“The thing about a (scientific) theory is it’s supported by a large body of evidence,” said Haas, a former biology instructor who teaches high school chemistry in a suburb of Seattle. “To spend half the time talking about things that speak against it doesn’t make any sense.”

Yet proponents of alternative views say they want young learners to hear critiques of evolution, and that science should be able to withstand the scrutiny.

Their push has been aided by the election of conservative lawmakers, and polls show that many adults are open to the teaching of criticism of Darwinism or creationist theories in class.

Natural vs. supernatural
The beliefs of creationist groups vary widely, but the doctrine’s principle is that a supernatural being created the universe and living things. Biological evolution refers to the process of change in which species formed from preexisting species through the ages.

Congress has weighed in with guidance to schools, saying in 2001 that students should be allowed to “understand the full range of scientific views” about biological evolution — but also that students should be taught to distinguish between testable theories from religious or philosophical claims.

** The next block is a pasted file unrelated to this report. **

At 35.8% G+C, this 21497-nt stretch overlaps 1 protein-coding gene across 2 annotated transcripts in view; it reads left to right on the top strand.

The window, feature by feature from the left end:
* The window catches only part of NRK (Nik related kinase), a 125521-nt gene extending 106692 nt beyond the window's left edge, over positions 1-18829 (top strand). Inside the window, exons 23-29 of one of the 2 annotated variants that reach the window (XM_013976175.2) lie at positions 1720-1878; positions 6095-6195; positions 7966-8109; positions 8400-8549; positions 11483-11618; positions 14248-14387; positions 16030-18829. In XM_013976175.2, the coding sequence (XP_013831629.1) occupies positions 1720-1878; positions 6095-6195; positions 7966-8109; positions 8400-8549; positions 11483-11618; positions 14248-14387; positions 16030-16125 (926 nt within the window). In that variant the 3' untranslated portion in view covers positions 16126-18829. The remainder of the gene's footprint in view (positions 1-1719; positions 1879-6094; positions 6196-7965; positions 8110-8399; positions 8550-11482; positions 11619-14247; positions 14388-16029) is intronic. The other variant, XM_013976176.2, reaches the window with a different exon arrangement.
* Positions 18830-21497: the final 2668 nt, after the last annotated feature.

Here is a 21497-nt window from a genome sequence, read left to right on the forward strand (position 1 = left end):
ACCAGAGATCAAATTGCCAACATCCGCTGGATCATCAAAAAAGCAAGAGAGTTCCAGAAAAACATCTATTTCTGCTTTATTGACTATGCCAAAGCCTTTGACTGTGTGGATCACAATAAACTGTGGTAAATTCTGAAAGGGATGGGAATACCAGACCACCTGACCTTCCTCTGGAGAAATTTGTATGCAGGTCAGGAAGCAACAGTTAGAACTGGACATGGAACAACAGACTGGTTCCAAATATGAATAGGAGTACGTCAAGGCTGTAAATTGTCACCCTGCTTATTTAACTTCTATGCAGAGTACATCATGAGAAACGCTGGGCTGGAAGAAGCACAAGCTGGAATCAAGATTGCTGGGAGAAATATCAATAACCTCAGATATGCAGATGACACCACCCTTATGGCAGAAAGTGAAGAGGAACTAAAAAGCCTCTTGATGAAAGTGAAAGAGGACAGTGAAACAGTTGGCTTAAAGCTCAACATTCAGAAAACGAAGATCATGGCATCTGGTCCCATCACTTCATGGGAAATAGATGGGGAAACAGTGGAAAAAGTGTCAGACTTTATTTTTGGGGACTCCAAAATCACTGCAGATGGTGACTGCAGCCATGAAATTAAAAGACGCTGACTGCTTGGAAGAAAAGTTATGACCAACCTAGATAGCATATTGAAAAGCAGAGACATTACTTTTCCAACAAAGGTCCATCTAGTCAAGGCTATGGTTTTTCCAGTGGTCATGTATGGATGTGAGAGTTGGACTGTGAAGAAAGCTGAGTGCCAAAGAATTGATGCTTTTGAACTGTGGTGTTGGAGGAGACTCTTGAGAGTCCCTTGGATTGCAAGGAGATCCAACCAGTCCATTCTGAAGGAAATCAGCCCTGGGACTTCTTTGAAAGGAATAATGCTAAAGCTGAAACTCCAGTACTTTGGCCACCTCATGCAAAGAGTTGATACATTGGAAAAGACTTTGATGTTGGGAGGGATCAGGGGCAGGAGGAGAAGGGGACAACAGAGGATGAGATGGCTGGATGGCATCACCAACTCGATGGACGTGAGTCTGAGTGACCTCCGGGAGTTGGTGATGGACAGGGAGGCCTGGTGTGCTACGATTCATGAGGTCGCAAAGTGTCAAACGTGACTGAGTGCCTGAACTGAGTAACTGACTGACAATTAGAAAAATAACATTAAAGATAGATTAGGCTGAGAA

Religious accounts of life’s creation are not permitted in public schools under the First Amendment, the Supreme Court has ruled. Another theory fueling debate, intelligent design, asserts that some features of the natural world are so ordered and complex that they are best explained by an intelligent cause. Critics call that a rehashed version of creationism, stripped of overt religious references, a claim that intelligent design researchers vigorously dispute.

The Discovery Institute, a Seattle-based think tank that represents many scholars who support intelligent design, is not seeking to require schools to teach the theory. Nor is it out to diminish the teaching of evolution, said Bruce Chapman, the institute’s president.

“We want the scientific evidence for and against Darwin’s theory taught. That’s it,” Chapman said. He said intelligent design is not sufficiently developed to be required teaching, but he points to more than 400 researchers who have signed onto a scientific dissent of Darwinism.

Alarm sounded
National science leaders are alarmed by these renewed questions about evolution. Bruce Alberts, a cell biologist and immediate past president of the National Academy of Sciences, recently wrote all of its members to warn of the “growing threat” to the teaching of science.

At the college level, the American Association of University Professors has deplored any efforts to force public school teachers or higher education faculty to teach theories of the origins of life that are “unsubstantiated by the methods of science.”

Meanwhile, Uselton, the Tennessee teacher, fears the political feuding over evolution will turn off students and drive them into other disciplines. He encourages students to embrace the fact that science doesn’t have all the answers, with hopes they’ll see it as an opportunity.

“Like I tell my kids,” he said, “somebody’s got to be out there filling these gaps.”